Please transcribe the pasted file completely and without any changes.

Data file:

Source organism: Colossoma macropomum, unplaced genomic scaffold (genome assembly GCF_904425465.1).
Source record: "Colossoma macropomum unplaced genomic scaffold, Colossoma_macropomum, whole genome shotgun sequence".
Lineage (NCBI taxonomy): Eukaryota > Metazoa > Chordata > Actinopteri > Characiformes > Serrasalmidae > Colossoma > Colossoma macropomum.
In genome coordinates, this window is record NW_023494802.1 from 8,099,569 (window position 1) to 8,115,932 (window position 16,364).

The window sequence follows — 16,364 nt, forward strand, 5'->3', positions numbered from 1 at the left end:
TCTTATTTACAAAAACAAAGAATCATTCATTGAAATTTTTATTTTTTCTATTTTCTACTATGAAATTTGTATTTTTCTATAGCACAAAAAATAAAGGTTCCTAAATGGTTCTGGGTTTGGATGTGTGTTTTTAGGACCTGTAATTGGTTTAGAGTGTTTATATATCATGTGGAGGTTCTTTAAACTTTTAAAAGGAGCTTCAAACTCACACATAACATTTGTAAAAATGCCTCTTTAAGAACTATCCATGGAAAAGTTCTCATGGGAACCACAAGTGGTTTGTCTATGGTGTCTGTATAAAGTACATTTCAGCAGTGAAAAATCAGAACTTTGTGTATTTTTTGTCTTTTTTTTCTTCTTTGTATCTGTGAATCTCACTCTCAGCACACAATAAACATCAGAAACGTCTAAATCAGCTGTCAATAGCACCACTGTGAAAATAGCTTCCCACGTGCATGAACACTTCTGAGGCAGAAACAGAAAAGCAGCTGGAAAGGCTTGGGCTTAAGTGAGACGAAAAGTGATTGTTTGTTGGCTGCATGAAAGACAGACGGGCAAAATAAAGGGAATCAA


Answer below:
Source organism: Colossoma macropomum, unplaced genomic scaffold (genome assembly GCF_904425465.1).
Source record: "Colossoma macropomum unplaced genomic scaffold, Colossoma_macropomum, whole genome shotgun sequence".
Lineage (NCBI taxonomy): Eukaryota > Metazoa > Chordata > Actinopteri > Characiformes > Serrasalmidae > Colossoma > Colossoma macropomum.
In genome coordinates, this window is record NW_023494802.1 from 8,099,569 (window position 1) to 8,115,932 (window position 16,364).

The window sequence follows — 16,364 nt, forward strand, 5'->3', positions numbered from 1 at the left end:
TCTTATTTACAAAAACAAAGAATCATTCATTGAAATTTTTATTTTTTCTATTTTCTACTATGAAATTTGTATTTTTCTATAGCACAAAAAATAAAGGTTCCTAAATGGTTCTGGGTTTGGATGTGTGTTTTTAGGACCTGTAATTGGTTTAGAGTGTTTATATATCATGTGGAGGTTCTTTAAACTTTTAAAAGGAGCTTCAAACTCACACATAACATTTGTAAAAATGCCTCTTTAAGAACTATCCATGGAAAAGTTCTCATGGGAACCACAAGTGGTTTGTCTATGGTGTCTGTATAAAGTACATTTCAGCAGTGAAAAATCAGAACTTTGTGTATTTTTTGTCTTTTTTTTCTTCTTTGTATCTGTGAATCTCACTCTCAGCACACAATAAACATCAGAAACGTCTAAATCAGCTGTCAATAGCACCACTGTGAAAATAGCTTCCCACGTGCATGAACACTTCTGAGGCAGAAACAGAAAAGCAGCTGGAAAGGCTTGGGCTTAAGTGAGACGAAAAGTGATTGTTTGTTGGCTGCATGAAAGACAGACGGGCAAAATAAAGGGAATCAA